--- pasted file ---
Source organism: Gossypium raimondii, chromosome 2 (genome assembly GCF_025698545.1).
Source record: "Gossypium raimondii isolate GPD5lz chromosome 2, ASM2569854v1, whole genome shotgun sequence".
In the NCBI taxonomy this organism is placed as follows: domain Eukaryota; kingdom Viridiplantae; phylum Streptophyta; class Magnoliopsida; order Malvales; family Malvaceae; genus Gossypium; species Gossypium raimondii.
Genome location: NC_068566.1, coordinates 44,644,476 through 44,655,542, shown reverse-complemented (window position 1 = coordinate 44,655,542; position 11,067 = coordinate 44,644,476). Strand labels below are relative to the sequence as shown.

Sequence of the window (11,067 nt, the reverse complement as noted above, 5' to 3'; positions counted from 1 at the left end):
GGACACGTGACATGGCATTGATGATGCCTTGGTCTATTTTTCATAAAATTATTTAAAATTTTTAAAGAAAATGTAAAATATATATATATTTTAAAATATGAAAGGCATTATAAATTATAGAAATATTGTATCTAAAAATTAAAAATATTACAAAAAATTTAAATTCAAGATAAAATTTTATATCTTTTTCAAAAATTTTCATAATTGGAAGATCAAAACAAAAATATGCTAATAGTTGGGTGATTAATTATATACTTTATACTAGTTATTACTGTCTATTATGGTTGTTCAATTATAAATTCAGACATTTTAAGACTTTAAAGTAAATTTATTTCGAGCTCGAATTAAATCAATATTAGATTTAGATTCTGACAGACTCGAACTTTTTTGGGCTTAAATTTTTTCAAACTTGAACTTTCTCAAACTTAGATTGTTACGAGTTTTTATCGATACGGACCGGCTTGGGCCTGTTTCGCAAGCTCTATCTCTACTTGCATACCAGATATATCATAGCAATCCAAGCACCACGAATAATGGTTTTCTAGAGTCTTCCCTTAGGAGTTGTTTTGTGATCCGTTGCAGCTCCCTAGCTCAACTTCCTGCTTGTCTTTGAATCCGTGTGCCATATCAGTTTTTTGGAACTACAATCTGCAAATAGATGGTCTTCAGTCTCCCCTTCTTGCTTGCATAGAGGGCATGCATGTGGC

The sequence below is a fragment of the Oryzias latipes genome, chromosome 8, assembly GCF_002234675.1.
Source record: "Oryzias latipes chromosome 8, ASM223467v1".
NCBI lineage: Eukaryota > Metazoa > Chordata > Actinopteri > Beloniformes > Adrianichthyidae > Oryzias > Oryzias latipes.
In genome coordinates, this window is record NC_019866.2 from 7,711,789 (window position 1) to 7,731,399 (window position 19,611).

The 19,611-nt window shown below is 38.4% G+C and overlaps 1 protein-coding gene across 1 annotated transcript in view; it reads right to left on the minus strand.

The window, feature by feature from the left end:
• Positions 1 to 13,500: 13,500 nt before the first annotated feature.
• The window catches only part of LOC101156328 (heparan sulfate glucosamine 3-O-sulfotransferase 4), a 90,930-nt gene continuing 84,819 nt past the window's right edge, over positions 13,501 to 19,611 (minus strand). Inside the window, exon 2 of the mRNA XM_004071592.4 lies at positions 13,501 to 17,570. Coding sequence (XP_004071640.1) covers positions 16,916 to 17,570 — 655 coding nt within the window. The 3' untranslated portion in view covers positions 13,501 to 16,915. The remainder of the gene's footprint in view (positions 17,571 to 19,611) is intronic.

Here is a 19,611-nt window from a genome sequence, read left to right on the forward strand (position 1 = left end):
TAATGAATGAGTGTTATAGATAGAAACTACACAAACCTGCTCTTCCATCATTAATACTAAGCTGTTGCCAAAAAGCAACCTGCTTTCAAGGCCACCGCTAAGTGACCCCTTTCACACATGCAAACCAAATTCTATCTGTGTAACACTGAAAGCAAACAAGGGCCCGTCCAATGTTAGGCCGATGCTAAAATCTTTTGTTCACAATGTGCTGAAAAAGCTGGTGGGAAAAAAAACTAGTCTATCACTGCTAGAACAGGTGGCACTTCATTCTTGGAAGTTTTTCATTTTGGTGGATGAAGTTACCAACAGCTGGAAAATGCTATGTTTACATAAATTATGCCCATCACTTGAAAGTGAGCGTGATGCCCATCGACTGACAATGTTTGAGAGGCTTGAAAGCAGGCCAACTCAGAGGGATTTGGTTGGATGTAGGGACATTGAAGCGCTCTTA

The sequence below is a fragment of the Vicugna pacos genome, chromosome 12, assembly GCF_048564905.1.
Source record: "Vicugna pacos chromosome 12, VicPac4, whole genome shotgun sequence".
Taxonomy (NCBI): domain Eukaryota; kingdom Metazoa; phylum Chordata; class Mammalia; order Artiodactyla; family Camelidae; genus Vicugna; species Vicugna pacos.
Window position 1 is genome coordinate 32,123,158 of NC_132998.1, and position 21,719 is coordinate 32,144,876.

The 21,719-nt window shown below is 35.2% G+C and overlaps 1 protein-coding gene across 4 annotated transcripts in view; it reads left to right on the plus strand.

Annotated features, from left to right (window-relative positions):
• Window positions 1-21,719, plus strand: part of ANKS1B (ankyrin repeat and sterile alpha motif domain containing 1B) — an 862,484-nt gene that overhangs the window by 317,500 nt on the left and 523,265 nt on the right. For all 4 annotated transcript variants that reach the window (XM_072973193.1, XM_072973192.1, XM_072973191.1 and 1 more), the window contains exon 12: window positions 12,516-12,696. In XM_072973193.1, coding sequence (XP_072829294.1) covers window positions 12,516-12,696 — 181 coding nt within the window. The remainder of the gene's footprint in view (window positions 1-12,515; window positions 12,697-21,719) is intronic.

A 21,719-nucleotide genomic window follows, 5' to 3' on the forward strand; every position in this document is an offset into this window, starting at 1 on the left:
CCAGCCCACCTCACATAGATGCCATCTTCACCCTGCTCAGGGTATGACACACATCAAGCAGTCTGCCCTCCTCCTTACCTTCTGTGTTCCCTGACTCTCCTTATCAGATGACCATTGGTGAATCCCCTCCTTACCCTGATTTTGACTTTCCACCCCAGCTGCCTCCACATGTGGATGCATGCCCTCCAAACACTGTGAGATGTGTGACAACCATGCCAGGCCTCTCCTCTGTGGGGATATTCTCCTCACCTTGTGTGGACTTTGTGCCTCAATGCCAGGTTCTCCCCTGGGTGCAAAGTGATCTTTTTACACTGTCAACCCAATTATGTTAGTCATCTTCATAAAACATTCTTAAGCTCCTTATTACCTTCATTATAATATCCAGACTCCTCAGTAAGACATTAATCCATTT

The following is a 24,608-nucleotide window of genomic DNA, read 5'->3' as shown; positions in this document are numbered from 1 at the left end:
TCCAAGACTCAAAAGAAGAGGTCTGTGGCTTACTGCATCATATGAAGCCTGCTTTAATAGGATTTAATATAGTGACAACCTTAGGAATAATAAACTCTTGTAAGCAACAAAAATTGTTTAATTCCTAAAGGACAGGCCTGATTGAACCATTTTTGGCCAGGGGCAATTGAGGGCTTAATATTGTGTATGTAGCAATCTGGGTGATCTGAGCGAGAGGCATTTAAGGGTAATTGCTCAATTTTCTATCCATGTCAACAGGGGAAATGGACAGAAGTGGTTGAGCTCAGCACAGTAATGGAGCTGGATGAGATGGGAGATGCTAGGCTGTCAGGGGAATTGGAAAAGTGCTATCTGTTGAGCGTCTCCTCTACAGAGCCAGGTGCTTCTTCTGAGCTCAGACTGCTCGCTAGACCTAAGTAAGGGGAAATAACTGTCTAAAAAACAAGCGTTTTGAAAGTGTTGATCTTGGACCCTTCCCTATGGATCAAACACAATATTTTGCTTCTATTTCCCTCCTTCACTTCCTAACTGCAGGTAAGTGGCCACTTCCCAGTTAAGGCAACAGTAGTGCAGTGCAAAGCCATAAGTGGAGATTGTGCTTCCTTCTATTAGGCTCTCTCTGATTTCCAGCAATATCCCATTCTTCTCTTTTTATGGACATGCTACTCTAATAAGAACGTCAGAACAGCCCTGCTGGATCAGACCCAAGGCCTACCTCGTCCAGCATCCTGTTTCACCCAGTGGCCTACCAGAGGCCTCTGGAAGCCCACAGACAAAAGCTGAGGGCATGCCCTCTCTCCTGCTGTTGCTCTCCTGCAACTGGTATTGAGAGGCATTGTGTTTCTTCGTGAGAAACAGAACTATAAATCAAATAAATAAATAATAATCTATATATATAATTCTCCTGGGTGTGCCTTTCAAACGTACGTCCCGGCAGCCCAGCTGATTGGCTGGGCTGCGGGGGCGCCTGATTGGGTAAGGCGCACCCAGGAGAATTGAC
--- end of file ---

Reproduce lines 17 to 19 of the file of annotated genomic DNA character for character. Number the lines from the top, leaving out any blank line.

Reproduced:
The sequence below is a fragment of the Vicugna pacos genome, chromosome 12, assembly GCF_048564905.1.
Source record: "Vicugna pacos chromosome 12, VicPac4, whole genome shotgun sequence".
Taxonomy (NCBI): domain Eukaryota; kingdom Metazoa; phylum Chordata; class Mammalia; order Artiodactyla; family Camelidae; genus Vicugna; species Vicugna pacos.